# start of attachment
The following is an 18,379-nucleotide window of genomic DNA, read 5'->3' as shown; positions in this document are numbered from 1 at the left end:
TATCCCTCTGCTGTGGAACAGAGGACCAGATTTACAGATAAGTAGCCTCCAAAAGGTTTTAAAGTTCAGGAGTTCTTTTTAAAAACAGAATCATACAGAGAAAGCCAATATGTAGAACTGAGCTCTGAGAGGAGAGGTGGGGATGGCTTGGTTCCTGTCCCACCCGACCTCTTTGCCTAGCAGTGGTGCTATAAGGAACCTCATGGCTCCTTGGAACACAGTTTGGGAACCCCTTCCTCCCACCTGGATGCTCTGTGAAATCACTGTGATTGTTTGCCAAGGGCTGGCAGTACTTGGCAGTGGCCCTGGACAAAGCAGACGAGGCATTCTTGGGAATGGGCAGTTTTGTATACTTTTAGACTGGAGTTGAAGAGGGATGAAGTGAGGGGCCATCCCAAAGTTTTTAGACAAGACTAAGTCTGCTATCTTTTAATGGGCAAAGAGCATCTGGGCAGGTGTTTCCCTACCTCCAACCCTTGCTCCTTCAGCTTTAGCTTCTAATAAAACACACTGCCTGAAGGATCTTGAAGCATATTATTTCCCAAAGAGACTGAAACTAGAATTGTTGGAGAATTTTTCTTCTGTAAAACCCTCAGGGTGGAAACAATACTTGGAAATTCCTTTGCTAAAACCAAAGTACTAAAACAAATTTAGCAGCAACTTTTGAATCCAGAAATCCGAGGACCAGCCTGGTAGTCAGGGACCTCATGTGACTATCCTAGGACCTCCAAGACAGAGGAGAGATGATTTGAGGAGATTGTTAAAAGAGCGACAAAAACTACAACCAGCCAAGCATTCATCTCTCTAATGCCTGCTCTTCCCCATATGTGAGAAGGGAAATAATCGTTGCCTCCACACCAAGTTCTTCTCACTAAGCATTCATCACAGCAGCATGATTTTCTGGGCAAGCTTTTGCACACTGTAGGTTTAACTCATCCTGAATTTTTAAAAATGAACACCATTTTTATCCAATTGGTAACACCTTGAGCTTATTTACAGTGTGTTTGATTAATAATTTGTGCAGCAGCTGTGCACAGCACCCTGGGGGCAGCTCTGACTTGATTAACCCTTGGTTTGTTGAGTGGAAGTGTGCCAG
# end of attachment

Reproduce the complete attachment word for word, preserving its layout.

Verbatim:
The following is an 18,379-nucleotide window of genomic DNA, read 5'->3' as shown; positions in this document are numbered from 1 at the left end:
TATCCCTCTGCTGTGGAACAGAGGACCAGATTTACAGATAAGTAGCCTCCAAAAGGTTTTAAAGTTCAGGAGTTCTTTTTAAAAACAGAATCATACAGAGAAAGCCAATATGTAGAACTGAGCTCTGAGAGGAGAGGTGGGGATGGCTTGGTTCCTGTCCCACCCGACCTCTTTGCCTAGCAGTGGTGCTATAAGGAACCTCATGGCTCCTTGGAACACAGTTTGGGAACCCCTTCCTCCCACCTGGATGCTCTGTGAAATCACTGTGATTGTTTGCCAAGGGCTGGCAGTACTTGGCAGTGGCCCTGGACAAAGCAGACGAGGCATTCTTGGGAATGGGCAGTTTTGTATACTTTTAGACTGGAGTTGAAGAGGGATGAAGTGAGGGGCCATCCCAAAGTTTTTAGACAAGACTAAGTCTGCTATCTTTTAATGGGCAAAGAGCATCTGGGCAGGTGTTTCCCTACCTCCAACCCTTGCTCCTTCAGCTTTAGCTTCTAATAAAACACACTGCCTGAAGGATCTTGAAGCATATTATTTCCCAAAGAGACTGAAACTAGAATTGTTGGAGAATTTTTCTTCTGTAAAACCCTCAGGGTGGAAACAATACTTGGAAATTCCTTTGCTAAAACCAAAGTACTAAAACAAATTTAGCAGCAACTTTTGAATCCAGAAATCCGAGGACCAGCCTGGTAGTCAGGGACCTCATGTGACTATCCTAGGACCTCCAAGACAGAGGAGAGATGATTTGAGGAGATTGTTAAAAGAGCGACAAAAACTACAACCAGCCAAGCATTCATCTCTCTAATGCCTGCTCTTCCCCATATGTGAGAAGGGAAATAATCGTTGCCTCCACACCAAGTTCTTCTCACTAAGCATTCATCACAGCAGCATGATTTTCTGGGCAAGCTTTTGCACACTGTAGGTTTAACTCATCCTGAATTTTTAAAAATGAACACCATTTTTATCCAATTGGTAACACCTTGAGCTTATTTACAGTGTGTTTGATTAATAATTTGTGCAGCAGCTGTGCACAGCACCCTGGGGGCAGCTCTGACTTGATTAACCCTTGGTTTGTTGAGTGGAAGTGTGCCAG